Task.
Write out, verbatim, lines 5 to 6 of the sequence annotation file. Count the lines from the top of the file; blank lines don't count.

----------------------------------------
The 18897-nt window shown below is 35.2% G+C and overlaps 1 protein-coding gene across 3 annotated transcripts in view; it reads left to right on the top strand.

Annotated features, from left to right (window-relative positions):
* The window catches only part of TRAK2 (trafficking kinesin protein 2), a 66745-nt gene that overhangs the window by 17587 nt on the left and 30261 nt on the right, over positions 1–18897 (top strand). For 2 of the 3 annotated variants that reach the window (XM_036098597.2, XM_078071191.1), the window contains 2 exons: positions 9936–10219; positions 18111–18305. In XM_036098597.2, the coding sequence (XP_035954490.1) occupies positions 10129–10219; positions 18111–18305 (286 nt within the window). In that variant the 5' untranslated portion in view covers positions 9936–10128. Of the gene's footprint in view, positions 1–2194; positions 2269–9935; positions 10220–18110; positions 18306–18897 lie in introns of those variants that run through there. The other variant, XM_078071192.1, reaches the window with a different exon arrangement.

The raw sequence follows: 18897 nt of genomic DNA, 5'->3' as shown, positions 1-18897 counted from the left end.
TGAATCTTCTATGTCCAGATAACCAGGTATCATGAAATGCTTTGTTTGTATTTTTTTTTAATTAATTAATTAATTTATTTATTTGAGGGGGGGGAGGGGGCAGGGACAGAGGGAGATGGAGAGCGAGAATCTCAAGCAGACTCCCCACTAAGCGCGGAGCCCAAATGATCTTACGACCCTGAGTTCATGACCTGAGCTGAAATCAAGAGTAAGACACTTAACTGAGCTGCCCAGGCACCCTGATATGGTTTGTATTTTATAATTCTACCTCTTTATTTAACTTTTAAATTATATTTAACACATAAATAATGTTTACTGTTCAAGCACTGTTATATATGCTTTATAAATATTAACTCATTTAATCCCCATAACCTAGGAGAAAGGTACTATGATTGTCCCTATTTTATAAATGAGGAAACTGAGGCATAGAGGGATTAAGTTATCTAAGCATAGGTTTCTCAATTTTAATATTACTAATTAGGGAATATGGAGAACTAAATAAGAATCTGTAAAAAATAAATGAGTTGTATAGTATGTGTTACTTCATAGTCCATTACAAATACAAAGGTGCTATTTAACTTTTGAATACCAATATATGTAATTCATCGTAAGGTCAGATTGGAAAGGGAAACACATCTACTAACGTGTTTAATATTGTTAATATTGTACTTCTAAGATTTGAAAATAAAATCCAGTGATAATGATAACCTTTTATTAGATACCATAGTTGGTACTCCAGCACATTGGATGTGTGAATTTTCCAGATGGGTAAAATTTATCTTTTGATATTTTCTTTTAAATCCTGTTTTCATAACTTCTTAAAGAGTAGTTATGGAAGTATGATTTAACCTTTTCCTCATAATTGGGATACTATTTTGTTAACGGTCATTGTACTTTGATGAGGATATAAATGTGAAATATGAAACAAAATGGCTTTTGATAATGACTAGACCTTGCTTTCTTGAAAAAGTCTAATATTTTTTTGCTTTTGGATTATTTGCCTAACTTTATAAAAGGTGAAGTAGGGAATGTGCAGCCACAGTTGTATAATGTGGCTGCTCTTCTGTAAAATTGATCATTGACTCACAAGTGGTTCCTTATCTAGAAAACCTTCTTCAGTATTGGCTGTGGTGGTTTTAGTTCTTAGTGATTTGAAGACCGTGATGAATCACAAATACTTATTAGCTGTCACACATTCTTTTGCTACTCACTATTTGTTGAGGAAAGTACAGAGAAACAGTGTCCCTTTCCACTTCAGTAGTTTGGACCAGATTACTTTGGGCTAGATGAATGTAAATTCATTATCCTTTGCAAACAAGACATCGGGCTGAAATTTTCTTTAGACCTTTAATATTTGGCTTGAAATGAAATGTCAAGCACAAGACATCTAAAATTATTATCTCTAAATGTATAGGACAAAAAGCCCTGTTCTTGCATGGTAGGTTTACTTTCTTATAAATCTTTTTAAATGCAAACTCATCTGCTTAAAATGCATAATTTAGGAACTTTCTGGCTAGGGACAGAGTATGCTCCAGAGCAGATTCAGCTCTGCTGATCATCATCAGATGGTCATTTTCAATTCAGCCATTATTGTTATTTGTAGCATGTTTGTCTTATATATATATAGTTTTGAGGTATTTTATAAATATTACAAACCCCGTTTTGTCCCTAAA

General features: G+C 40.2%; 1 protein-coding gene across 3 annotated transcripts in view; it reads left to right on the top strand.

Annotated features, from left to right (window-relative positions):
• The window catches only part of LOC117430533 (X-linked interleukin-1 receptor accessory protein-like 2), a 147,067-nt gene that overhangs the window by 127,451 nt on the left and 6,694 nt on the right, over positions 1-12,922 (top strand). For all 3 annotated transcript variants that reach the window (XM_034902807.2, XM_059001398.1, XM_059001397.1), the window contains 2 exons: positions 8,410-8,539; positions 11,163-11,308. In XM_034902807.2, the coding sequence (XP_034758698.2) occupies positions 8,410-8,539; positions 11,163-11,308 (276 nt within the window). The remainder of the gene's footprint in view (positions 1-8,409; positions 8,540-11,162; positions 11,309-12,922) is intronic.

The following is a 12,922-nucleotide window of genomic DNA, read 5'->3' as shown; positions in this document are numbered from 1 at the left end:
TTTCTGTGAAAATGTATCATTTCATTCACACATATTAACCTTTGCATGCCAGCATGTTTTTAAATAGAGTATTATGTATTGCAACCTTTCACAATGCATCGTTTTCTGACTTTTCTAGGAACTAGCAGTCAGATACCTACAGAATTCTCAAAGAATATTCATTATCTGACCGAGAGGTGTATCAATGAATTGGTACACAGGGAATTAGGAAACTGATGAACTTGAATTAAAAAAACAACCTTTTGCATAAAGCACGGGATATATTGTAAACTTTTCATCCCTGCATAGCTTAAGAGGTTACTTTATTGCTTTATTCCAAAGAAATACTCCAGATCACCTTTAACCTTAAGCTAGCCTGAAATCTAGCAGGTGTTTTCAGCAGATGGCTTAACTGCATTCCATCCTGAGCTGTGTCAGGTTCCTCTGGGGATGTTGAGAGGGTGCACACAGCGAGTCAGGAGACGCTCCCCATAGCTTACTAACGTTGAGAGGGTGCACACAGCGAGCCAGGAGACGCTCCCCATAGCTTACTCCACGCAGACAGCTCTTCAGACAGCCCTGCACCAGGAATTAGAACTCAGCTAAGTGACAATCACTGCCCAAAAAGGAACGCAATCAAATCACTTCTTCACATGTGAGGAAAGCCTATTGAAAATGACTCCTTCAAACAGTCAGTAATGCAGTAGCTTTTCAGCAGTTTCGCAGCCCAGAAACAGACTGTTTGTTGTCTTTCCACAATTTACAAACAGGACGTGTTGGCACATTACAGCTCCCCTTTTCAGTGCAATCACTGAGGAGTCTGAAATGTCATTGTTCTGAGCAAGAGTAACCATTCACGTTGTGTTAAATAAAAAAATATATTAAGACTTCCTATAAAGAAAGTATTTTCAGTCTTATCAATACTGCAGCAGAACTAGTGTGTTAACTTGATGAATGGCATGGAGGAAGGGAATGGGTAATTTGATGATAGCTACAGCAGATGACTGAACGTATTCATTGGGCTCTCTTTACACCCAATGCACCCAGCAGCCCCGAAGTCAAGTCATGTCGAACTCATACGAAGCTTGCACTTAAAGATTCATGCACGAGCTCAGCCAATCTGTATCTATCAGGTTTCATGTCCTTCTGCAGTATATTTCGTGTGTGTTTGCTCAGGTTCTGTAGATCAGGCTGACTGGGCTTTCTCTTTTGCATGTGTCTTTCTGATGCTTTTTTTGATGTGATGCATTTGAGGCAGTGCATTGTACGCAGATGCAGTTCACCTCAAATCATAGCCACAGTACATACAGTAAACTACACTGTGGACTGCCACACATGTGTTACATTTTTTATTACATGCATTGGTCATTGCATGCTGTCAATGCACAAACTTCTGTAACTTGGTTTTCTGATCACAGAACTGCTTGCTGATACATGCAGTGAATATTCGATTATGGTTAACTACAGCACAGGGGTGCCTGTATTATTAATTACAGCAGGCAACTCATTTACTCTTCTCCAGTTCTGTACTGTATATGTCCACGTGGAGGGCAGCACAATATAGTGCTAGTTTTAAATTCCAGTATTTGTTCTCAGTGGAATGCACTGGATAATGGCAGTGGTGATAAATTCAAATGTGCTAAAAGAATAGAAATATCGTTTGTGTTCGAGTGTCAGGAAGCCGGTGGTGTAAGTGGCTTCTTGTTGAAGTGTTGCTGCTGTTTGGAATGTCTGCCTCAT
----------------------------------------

TGAATCTTCTATGTCCAGATAACCAGGTATCATGAAATGCTTTGTTTGTATTTTTTTTTAATTAATTAATTAATTTATTTATTTGAGGGGGGGGAGGGGGCAGGGACAGAGGGAGATGGAGAGCGAGAATCTCAAGCAGACTCCCCACTAAGCGCGGAGCCCAAATGATCTTACGACCCTGAGTTCATGACCTGAGCTGAAATCAAGAGTAAGACACTTAACTGAGCTGCCCAGGCACCCTGATATGGTTTGTATTTTATAATTCTACCTCTTTATTTAACTTTTAAATTATATTTAACACATAAATAATGTTTACTGTTCAAGCACTGTTATATATGCTTTATAAATATTAACTCATTTAATCCCCATAACCTAGGAGAAAGGTACTATGATTGTCCCTATTTTATAAATGAGGAAACTGAGGCATAGAGGGATTAAGTTATCTAAGCATAGGTTTCTCAATTTTAATATTACTAATTAGGGAATATGGAGAACTAAATAAGAATCTGTAAAAAATAAATGAGTTGTATAGTATGTGTTACTTCATAGTCCATTACAAATACAAAGGTGCTATTTAACTTTTGAATACCAATATATGTAATTCATCGTAAGGTCAGATTGGAAAGGGAAACACATCTACTAACGTGTTTAATATTGTTAATATTGTACTTCTAAGATTTGAAAATAAAATCCAGTGATAATGATAACCTTTTATTAGATACCATAGTTGGTACTCCAGCACATTGGATGTGTGAATTTTCCAGATGGGTAAAATTTATCTTTTGATATTTTCTTTTAAATCCTGTTTTCATAACTTCTTAAAGAGTAGTTATGGAAGTATGATTTAACCTTTTCCTCATAATTGGGATACTATTTTGTTAACGGTCATTGTACTTTGATGAGGATATAAATGTGAAATATGAAACAAAATGGCTTTTGATAATGACTAGACCTTGCTTTCTTGAAAAAGTCTAATATTTTTTTGCTTTTGGATTATTTGCCTAACTTTATAAAAGGTGAAGTAGGGAATGTGCAGCCACAGTTGTATAATGTGGCTGCTCTTCTGTAAAATTGATCATTGACTCACAAGTGGTTCCTTATCTAGAAAACCTTCTTCAGTATTGGCTGTGGTGGTTTTAGTTCTTAGTGATTTGAAGACCGTGATGAATCACAAATACTTATTAGCTGTCACACATTCTTTTGCTACTCACTATTTGTTGAGGAAAGTACAGAGAAACAGTGTCCCTTTCCACTTCAGTAGTTTGGACCAGATTACTTTGGGCTAGATGAATGTAAATTCATTATCCTTTGCAAACAAGACATCGGGCTGAAATTTTCTTTAGACCTTTAATATTTGGCTTGAAATGAAATGTCAAGCACAAGACATCTAAAATTATTATCTCTAAATGTATAGGACAAAAAGCCCTGTTCTTGCATGGTAGGTTTACTTTCTTATAAATCTTTTTAAATGCAAACTCATCTGCTTAAAATGCATAATTTAGGAACTTTCTGGCTAGGGACAGAGTATGCTCCAGAGCAGATTCAGCTCTGCTGATCATCATCAGATGGTCATTTTCAATTCAGCCATTATTGTTATTTGTAGCATGTTTGTCTTATATATATATAGTTTTGAGGTATTTTATAAATATTACAAACCCCGTTTTGTCCCTAAA

General features: G+C 40.2%; 1 protein-coding gene across 3 annotated transcripts in view; it reads left to right on the top strand.